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Using array as map value: Cant see the error

Assume I have the following data structure:

std::map<size_t, double[2] > trace;

how can I access its elements with the operator[]?

Essentially I want to do something like:

trace[0][0] = 10.0;
trace[0][1] = 11.0;

In compiling these lines of code I get the following error:

/usr/include/c++/4.6/bits/stl_map.h:453:11: error: conversion from ‘int’ to non-scalar type ‘std::map<long unsigned int, double [2]>::mapped_type {aka double [2]}’ requested


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marked as duplicate by ecatmur, iammilind, WhozCraig, stealthyninja, mmmshuddup Nov 24 '12 at 9:39

This question has been asked before and already has an answer. If those answers do not fully address your question, please ask a new question.

std::map<size_t, double[2] > is that legal? I didn't think you could use arrays in the STL like that. –  john Nov 23 '12 at 10:56
this post might help you stackoverflow.com/questions/2582529/… –  denizeren Nov 23 '12 at 10:57
consider using std::map<int, std::array<double, 2>> instead (if you have that possibility, else std::map<int, boost::array<double, 2> > –  Nim Nov 23 '12 at 10:59
this is not legal. A c-style array is not copy constructable and therefore can't be used in as a map value. What compiler are you using? gcc barks about ISO C++ forbids casting to an array type double[2] –  user1773602 Nov 23 '12 at 11:01
@ybungalobill: But I think they are default-constructible, which is all that's required of them here. They'd only need to be copy- or move-constructible if you wanted to use insert. –  Mike Seymour Nov 23 '12 at 11:04

3 Answers 3

up vote 5 down vote accepted

Value types for maps must be default-constructible, using an expression value_type(), in order to access them via []. For some mysterious reason, array types are not, as specified in C++11 5.3.2/2 (with my emphasis):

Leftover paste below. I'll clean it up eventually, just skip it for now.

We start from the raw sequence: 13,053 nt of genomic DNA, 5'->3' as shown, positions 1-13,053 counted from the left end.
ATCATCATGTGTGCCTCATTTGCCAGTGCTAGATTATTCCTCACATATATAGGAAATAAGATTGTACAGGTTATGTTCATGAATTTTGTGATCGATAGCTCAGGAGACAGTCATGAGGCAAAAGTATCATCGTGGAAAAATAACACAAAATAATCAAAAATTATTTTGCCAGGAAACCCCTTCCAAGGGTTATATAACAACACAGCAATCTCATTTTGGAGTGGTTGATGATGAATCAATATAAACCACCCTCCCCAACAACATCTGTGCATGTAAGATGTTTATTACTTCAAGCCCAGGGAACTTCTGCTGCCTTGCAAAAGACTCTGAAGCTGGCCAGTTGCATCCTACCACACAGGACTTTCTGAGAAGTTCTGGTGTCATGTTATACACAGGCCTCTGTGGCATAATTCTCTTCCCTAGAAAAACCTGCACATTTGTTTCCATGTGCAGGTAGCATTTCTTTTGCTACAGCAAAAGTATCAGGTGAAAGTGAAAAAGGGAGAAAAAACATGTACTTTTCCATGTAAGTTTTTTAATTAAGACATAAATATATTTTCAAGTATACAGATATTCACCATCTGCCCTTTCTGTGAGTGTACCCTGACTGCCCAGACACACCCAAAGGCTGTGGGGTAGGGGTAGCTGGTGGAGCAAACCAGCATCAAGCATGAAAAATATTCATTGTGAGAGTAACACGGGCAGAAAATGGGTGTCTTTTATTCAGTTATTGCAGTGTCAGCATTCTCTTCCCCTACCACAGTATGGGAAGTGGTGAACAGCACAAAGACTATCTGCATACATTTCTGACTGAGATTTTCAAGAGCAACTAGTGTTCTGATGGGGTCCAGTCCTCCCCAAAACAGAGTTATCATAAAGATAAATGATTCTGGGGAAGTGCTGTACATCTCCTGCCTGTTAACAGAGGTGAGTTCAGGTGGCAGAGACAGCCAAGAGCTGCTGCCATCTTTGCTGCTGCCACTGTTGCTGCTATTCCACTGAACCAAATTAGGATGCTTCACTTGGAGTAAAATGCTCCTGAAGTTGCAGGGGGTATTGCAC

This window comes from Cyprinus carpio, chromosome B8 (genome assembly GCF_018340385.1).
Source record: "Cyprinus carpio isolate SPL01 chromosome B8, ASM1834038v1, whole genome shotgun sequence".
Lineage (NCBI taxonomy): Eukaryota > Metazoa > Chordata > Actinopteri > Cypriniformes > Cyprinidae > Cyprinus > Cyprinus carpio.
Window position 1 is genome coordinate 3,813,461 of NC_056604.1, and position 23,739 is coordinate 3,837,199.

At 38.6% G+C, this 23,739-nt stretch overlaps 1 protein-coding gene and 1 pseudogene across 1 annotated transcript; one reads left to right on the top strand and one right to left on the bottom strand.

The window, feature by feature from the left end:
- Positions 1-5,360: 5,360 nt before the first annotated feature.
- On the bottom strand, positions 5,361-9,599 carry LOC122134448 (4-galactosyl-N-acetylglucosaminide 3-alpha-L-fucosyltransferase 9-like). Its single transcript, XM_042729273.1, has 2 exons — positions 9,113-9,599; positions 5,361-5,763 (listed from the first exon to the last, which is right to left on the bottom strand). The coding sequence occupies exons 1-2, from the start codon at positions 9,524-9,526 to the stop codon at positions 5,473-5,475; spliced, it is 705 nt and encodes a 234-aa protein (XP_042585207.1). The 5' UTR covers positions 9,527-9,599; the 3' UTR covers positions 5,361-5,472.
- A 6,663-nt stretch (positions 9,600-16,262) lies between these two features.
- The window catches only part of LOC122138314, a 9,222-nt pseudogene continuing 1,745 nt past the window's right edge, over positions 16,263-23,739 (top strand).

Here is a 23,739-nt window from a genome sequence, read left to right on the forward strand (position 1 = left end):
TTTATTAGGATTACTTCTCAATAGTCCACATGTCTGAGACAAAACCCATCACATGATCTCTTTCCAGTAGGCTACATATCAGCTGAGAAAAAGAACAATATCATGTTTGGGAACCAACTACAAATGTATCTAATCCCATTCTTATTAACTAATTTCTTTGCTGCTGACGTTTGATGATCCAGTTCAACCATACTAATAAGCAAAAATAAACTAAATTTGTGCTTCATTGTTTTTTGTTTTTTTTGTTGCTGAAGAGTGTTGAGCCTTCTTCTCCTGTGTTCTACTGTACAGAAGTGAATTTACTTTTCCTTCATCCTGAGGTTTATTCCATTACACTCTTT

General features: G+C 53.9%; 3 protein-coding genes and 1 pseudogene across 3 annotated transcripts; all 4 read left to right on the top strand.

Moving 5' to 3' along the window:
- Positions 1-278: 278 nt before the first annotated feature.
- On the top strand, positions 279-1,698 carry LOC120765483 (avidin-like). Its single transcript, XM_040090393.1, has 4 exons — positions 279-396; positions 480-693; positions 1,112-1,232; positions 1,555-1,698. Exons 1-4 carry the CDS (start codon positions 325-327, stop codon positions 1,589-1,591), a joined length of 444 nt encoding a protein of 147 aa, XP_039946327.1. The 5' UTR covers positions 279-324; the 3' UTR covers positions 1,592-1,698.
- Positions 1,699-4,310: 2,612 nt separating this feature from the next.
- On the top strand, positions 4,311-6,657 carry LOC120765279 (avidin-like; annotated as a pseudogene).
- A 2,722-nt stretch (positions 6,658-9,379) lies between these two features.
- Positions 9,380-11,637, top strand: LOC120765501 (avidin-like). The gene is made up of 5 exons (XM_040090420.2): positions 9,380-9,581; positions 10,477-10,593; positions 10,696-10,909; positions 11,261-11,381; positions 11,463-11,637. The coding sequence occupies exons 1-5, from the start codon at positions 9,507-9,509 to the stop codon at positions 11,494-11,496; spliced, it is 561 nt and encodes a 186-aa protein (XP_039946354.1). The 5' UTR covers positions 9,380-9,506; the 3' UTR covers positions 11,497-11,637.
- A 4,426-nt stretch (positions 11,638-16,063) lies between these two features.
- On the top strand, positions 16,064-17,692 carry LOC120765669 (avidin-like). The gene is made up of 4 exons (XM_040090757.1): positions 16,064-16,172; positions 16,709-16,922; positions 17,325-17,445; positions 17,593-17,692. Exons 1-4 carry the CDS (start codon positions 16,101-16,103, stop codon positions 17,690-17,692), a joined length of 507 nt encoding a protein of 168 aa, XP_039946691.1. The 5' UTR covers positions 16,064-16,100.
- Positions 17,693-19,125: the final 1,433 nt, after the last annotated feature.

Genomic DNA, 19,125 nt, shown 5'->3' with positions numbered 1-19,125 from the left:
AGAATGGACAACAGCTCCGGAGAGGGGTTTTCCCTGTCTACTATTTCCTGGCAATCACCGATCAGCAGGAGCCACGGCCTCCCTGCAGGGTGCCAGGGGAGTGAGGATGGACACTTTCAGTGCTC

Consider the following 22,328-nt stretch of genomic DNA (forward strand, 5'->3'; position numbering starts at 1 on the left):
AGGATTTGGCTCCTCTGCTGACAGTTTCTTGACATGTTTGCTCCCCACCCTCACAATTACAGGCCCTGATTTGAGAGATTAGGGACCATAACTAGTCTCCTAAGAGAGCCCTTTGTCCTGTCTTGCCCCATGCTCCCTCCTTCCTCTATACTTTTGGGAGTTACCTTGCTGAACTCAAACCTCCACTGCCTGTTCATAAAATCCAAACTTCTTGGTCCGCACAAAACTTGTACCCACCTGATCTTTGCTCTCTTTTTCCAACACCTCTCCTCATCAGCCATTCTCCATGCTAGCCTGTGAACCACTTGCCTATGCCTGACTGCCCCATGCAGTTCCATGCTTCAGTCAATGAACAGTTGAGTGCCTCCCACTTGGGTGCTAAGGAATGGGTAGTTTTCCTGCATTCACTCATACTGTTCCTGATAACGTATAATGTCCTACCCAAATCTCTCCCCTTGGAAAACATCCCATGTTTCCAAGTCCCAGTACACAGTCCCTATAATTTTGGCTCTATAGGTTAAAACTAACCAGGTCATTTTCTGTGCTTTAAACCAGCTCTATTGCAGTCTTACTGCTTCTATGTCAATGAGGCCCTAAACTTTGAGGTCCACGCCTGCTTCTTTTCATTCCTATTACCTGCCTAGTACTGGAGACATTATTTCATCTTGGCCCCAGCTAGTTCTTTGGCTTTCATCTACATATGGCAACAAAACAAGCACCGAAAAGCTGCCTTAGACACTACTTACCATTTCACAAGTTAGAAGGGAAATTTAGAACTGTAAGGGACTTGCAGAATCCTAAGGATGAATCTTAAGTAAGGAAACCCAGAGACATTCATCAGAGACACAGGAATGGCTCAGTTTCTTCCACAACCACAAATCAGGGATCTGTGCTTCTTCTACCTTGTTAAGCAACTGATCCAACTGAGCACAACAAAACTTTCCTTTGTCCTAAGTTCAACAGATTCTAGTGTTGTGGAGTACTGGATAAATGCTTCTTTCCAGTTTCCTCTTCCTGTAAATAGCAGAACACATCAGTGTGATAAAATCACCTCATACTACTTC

The expression T(), where T is a simple-type-specifier or typename-specifier for a non-array complete object type ... creates a prvalue of the specified type,which is value-initialized

The compiler gives that strange error when trying to value-initialise an array; the following gives the same error:

typedef double array[2];

I suggest using a class type rather than double[2]: std::array<double,2>, std::pair<double,double>, or a struct containing two doubles. Such types are copyable, don't decay into a pointer (losing compile-time knowledge of the size) at the drop of a hat, and are generally easier to deal than a built-in array type.

If you're stuck with an old library that doesn't provide std::array, then you could use the very similar Boost.Array, or write your own simple class template to wrap an array.

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You can wrap an array:

template<typename T, unsigned int n>
struct ArrayWrapper
    T v[n];
    T& operator[](unsigned int i) { return v[i]; } // You can also check for out-of-bounds errors
    const T& operator[](unsigned int i) const { return v[i]; } // You can also check for out-of-bounds errors
#include <map>
#include <iostream>
int main()
    typedef std::map<size_t, ArrayWrapper<double,2> > Map;
    Map trace;
    trace[1][0] = 42;
    for(Map::const_iterator it = trace.begin(); it != trace.end(); ++it)
        std::cout << "( " << (*it).first
            << ", " << (*it).second[0]
            << ", " << (*it).second[1]
            << ")\n";

Live example. Else, if you have C++11, you should use std::array; if not, and you have Boost, you can use Boost.Array.

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Your code compiles till:

std::map<size_t, double[2]> trace;

because double[2] is a valid type. You can declare a template class object with any valid type. For example:

template<typename T>
struct X {
  // T t; // this will complain for sure
  void foo () { T t; } // this won't complain unless invoked !!
X<void> x;

will compile without any problem.
If you call x.foo(), the compiler will complain about it.

Same thing is happening in case of std::map. When you invoke functions like map::insert(), map::operator [] where the value-type double[2] is actually going to be used, the compiler will start complaining as double[2] is not copyable (exception: I have seen an old g++3.x version where arrays were assignable and copyable).

You can encapsulate your array into a structure.

struct D { double d[2]; };

If you want to avoid using raw array then std::array is good option as mentioned in comments and other answer.

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